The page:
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Asia-Pacific Music Summit expected to build regional ties

2014-04-02 15:50:29


There were 11 leaders of major music schools from the Asia-Pacific region meeting in Sydney this week at the 2014 Asia Pacific Music Summit, an inaugural event, April 2-5, to produce closer ties between the various music conservatories and make the region a greater force in music education and culture elsewhere in the world.

Hosts of the forum, at the Sydney Opera House, and the brains behind it were the University of Sydney’s (Australia) music conservatory and Beijing’s Central Conservatory of Music, with the 11 music school heads representing the Chinese mainland, Hong Kong and Taiwan, as well as Singapore, Japan, the United States, New Zealand and Australia.

There was also a group of 35 students from Beijing, Shanghai, Melbourne and Sydney conservatories taking part and giving an orchestra recital as a finale at the Sydney Music Conservatory, on Saturday, April 5.

The conservatory’s dean, Karl Kramer, called the proceedings “a unique opportunity to meet face-to-face with peers from the region’s top conservatories and discuss music education and performance”.

Kramer went on to say, “While we all follow the western music tradition in teaching, each institution is exclusive in how it operates and we are 11 unique case studies, each with its own expertise and the summit is a good starting point for forming stronger connections to encourage greater, more regular dialogue across the region.”

The summit comes at a time when countries such as China are experiencing a boom in classical music interest and where audiences are generally much younger than those in the US and Europe. In commenting on this, the Beijing Central Music Conservatory’s head, Wang Cizhao, said, “The purpose of the summit is to strengthen exchanges and cooperation between conservatories so resources of the Asia-Pacific region can be integrated and we can work together to promote international music education.”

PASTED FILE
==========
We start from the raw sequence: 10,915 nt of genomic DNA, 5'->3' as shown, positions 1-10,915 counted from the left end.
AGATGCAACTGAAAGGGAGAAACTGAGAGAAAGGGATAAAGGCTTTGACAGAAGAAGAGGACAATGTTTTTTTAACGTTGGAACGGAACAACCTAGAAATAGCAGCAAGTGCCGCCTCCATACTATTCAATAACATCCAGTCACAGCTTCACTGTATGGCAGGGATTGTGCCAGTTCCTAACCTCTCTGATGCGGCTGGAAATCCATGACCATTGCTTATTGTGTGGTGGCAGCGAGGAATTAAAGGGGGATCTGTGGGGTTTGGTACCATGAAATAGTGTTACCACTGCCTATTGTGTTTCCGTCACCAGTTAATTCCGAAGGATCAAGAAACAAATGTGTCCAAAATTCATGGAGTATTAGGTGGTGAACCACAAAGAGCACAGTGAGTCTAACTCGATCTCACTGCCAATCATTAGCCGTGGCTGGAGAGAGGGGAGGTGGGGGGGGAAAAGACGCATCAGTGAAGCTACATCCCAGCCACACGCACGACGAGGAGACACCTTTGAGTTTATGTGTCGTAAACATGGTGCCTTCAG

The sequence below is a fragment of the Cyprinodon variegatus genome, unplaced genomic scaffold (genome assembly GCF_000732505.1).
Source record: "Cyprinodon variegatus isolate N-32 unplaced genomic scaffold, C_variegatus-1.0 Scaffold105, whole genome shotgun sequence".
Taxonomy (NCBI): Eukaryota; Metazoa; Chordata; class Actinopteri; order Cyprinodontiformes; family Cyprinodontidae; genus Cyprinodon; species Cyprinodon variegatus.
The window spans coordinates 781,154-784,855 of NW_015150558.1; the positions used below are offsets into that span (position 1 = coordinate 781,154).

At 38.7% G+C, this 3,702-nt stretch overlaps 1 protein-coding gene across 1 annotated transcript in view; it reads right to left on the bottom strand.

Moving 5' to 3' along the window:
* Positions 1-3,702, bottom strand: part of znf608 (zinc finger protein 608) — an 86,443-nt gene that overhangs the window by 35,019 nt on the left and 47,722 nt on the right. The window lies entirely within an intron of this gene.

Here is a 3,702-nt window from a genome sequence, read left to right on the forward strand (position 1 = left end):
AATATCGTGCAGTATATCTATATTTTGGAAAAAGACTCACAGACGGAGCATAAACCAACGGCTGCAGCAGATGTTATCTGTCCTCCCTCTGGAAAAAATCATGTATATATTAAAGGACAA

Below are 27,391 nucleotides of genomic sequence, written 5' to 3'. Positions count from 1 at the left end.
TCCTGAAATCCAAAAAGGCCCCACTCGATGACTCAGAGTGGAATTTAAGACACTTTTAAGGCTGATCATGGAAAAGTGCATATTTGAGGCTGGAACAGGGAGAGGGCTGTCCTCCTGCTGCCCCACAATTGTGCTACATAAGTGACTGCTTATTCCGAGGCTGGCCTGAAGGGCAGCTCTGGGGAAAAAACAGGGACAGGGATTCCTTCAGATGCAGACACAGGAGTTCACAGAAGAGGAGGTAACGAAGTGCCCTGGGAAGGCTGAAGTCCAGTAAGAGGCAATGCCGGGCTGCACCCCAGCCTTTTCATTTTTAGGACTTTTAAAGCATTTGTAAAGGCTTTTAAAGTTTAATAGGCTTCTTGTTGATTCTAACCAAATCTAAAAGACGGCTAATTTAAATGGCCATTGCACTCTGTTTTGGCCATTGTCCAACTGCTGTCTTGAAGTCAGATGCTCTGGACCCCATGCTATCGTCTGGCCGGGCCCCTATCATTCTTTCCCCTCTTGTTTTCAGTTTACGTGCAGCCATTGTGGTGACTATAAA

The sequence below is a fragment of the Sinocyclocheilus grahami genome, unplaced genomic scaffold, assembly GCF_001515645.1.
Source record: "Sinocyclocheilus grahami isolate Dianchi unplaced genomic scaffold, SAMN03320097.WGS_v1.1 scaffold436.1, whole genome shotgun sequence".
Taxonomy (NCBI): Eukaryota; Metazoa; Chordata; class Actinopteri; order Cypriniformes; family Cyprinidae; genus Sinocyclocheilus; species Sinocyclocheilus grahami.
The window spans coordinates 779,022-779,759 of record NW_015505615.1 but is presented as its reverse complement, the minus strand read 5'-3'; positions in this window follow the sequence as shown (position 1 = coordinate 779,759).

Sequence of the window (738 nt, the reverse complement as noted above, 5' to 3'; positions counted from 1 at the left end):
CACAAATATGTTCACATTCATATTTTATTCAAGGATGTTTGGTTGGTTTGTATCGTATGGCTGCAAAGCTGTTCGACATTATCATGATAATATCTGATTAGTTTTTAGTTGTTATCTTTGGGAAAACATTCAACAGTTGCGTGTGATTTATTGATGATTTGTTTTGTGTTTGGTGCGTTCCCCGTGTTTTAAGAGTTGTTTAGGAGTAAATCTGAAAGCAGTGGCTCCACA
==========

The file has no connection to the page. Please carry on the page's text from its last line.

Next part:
Wang added, “The exchanges will become an important part of the conservatories with music education developing across all countries and this summit allows delegates to air their views on various problems, while each conservatory has its own cultural background and traditions and they can certainly complement each another in teaching.”

The four-day forum gave leaders a chance to discuss courses and programs, student exchanges, various forms of cooperation, and performance platforms, with some notable figures, such as the Australia Council for the Arts’ Tony Grybowski, the Sydney Symphony Orchestra’s Rory Jeffes, the Sydney Opera House’s Louise Herron, University of Sydney’s Dr Michael Spence, and media executive and composer Kim Williams, all on hand to share their vision for the performing arts.

The final recital included two works composed by summit delegates Prof Barry Conyngham, from Melbourne, and Prof Xu Shuya, from Shanghai.

Even though these sorts of relations between institutions across the region have existed for some time, the Sydney summit was the first gathering of deans and presidents who formed the Asia-Pacific Music Institution Association (AAMI), just this year, as an annual Event.

Members of the AAMI and delegates to the Asia-Pacific Music Summit, April 2- 5, 2014

- Dr Karl Kramer, dean, Sydney Conservatory of Music

- Prof Wang Cizhao, president, Beijing Central Conservatory of Music

- Prof Xu Shuya, president, Shanghai Conservatory of Music